1944 (song)

From Wikipedia, the free encyclopedia
Jump to navigation Jump to search
"1944"
Jamala - 1944.jpg
Single by Jamala
from the album 1944
Released 5 February 2016
Format Digital download
Recorded 2015
Length 3:00
Label Enjoy
Songwriter(s) Susana Jamaladinova
Jamala singles chronology
"Breath"
(2015)
"1944"
(2016)
"Zamanyly"
(2016)

"Breath"
(2015)
"1944"
(2016)
"Zamanyly"
(2016)
Ukraine "1944"
Eurovision Song Contest 2016 entry
Country
Artist(s)
Languages
Composer(s)
Lyricist(s)
Art Antonyan, Jamala
Finals performance
Semi-final result
2nd
Semi-final points
287
Final result
1st
Final points
534
Appearance chronology
◄ "Tick-Tock" (2014)   
"Time" (2017) ►

"1944" is a song written and performed by Ukrainian singer Jamala. It represented Ukraine in the Eurovision Song Contest 2016 and won with a total of 534 points.[1][2]

A music video for the song was released on 21 September 2016.[3]

Background and lyrics[edit]

The lyrics for "1944" concern the deportation of the Crimean Tatars, in the 1940s, by the Soviet Union at the hands of Joseph Stalin because of their alleged collaboration with the Nazis.[4] Jamala was particularly inspired by the story of her great-grandmother Nazylkhan, who was in her mid-20s when she and her five children were deported to barren Central Asia. One of the daughters did not survive the journey.[5][6][7][8] Jamala's great-grandfather was fighting in World War II in the Red Army at this time and thus could not protect his family.[7] The song was also released amid renewed repression of Crimean Tatars following the Russian annexation of Crimea, since most Crimean Tatars refuse to accept the annexation.[9]

The English lyrics were written by the poet Art Antonyan. The song's chorus, in the Crimean Tatar language, is made up of words from a Crimean Tatar folk song called "Ey, güzel Qırım" that Jamala had heard from her great-grandmother, reflecting on the loss of a youth which could not be spent in her homeland.[10] The song features the duduk played by Aram Kostanyan[11] and the use of the mugham vocal style.[12]

National selection and Eurovision Song Contest[edit]

Ukraine withdrew from the Eurovision Song Contest 2015, citing costs.[13] After deciding to return to the contest in 2016, a selection process to determine the representative of Ukraine was opened, combining resources from the state broadcaster NTU and private STB.[14] Jamala was announced as one of the eighteen competing acts in the Ukrainian national selection for the contest. She performed in the first semi-final on 6 February 2016, where she won both the jury and televote, advancing to the Ukrainian final.[15] In the final, on 21 February, she was placed second by the jury and first by the televote, resulting in a tie with The Hardkiss and their song "Helpless". Jamala was announced as the winner, however, as the televoting acted as a tiebreaker.[1] She received 37.77% of more than 382,000 televotes.[16]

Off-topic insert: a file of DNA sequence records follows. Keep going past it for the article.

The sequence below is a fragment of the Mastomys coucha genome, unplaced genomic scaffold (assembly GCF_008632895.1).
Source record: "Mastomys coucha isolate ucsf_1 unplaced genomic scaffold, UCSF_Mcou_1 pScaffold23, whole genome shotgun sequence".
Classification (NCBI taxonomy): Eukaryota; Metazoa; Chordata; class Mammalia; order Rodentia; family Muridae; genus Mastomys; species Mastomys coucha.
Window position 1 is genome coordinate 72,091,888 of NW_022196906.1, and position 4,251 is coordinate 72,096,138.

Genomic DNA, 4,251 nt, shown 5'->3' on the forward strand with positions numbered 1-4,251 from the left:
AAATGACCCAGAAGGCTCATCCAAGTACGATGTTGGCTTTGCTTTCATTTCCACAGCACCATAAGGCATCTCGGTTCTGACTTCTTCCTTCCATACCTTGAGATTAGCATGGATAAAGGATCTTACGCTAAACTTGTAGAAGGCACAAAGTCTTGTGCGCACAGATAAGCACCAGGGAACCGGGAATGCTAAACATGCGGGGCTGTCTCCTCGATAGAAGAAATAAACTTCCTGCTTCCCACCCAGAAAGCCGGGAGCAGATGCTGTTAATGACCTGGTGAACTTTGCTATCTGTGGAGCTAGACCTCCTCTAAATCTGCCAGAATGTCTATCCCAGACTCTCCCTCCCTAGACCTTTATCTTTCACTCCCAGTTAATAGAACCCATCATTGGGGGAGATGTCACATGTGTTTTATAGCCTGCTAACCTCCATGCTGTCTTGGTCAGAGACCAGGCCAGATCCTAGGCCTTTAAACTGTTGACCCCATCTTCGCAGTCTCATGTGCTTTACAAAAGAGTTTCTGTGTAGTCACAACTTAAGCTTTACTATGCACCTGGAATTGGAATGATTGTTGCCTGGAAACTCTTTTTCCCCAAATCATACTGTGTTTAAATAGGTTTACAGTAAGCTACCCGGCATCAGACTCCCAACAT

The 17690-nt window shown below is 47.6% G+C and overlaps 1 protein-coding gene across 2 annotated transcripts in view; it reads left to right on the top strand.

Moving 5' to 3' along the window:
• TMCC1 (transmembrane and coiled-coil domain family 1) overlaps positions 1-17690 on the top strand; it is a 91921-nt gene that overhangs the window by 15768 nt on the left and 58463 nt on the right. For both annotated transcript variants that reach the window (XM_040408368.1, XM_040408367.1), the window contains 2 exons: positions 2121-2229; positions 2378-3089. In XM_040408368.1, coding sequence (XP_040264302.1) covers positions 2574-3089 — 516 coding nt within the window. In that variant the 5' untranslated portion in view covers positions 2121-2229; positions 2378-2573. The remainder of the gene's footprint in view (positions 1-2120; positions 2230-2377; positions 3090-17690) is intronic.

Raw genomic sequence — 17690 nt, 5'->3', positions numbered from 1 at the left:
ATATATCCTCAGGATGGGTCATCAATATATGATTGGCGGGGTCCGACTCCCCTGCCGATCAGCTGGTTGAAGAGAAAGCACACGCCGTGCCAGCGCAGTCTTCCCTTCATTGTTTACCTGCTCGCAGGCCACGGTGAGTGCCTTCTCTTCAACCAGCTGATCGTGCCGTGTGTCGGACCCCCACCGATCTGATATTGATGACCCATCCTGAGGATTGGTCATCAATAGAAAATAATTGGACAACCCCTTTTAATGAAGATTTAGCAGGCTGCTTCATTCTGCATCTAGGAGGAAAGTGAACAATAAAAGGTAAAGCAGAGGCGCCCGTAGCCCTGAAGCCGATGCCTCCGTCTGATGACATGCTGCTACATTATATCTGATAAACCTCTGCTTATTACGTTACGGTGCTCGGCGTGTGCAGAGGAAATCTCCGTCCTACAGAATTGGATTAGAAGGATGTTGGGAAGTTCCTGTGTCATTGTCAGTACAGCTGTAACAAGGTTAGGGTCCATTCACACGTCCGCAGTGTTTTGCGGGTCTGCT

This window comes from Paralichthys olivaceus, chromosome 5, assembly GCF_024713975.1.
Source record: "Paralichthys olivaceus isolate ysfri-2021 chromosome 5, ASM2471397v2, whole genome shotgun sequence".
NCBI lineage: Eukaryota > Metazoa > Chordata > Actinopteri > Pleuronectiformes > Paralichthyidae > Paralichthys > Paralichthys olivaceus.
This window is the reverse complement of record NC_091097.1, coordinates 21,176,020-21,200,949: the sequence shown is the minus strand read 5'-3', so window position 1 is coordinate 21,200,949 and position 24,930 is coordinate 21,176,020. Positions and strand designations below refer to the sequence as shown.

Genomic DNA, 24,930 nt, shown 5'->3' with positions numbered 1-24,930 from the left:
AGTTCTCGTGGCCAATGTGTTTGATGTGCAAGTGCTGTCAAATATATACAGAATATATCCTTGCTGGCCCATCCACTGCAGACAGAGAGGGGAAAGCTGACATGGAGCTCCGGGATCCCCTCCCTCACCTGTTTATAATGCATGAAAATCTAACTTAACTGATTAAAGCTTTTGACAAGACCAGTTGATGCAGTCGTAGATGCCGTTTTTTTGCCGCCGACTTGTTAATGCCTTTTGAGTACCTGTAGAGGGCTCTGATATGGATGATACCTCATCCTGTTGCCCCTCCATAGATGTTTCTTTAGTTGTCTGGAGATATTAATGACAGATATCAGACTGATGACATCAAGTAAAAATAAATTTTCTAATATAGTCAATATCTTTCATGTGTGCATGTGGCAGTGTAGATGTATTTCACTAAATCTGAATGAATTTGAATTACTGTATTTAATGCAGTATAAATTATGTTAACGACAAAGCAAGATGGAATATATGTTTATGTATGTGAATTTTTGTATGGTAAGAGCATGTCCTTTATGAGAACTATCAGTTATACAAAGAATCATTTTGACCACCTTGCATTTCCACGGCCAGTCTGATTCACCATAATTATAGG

Jamala represented Ukraine in the Eurovision Song Contest 2016, performing in the second half of the second semi-final...[17] "1944" is the first Eurovision song to contain lyrics in the Crimean Tatar language. She won the final receiving the second highest televoting score and second highest jury vote.

Accusations of politicisation[edit]

In a February 2016 interview with The Guardian, Jamala said that the song also reminded her of her own family living in Crimea nowadays, claiming that since the 2014 Russian annexation of Crimea "the Crimean Tatars are on occupied territory".[4][nb 1] The song lyrics, however, do not address this annexation.[19] Eurovision rules prohibit songs with lyrics that could be interpreted as having "political content".[19]

Immediately after the selection of this song, some Russian politicians, as well as authorities in Crimea, accused the Ukrainian authorities of using the song "to offend Russia" and "capitalising on the tragedy of the Tatars to impose on European viewers a false picture of alleged harassment of the Tatars in the Russian Crimea".[8][nb 2]

On 9 March 2016, a tweet from the European Broadcasting Union confirmed that neither the title nor the lyrics of the song contained "political speech" and therefore it did not breach any Eurovision rule, thus allowing it to remain in the competition.[21]

Eurovision Song Contest[edit]

The song won the 2016 Eurovision Song Contest, receiving a grand total of 534 points, officially surpassing the previous record set by Alexander Rybak with his song "Fairytale" in the 2009 Eurovision Song Contest, which won with 387 points.[2][nb 3]

The national juries voted the entry by Australia first with 320 points, and the televote voted the entry by Russia first with 361 points. The televoting result for Ukraine, of 323 points, however, was sufficient, when added to their jury score of 211 points, to put them in first place, with a grand total of 534 points, leaving Australia second and Russia third.

Critical reception[edit]

Prior to the Ukrainian national selection finals, "1944" received 8.33 out of 10 points from a jury of Eurovision blog Wiwibloggs,[22] the highest score among the six finalists in Ukraine.[23]

Track listing[edit]

Digital download[24]
No.TitleLength
1."1944"3:00
Digital download – EP
No.TitleLength
1."1944"3:00
2."Watch Over Me"5:47
3."Hate Love"3:46
4."I'm Like a Bird"3:33
5."Thank You"3:22
Total length:19:28

Charts[edit]

Chart (2016) Peak
position
Austria (Ö3 Austria Top 40)[25] 54
Belgium (Ultratip Flanders)[26] 13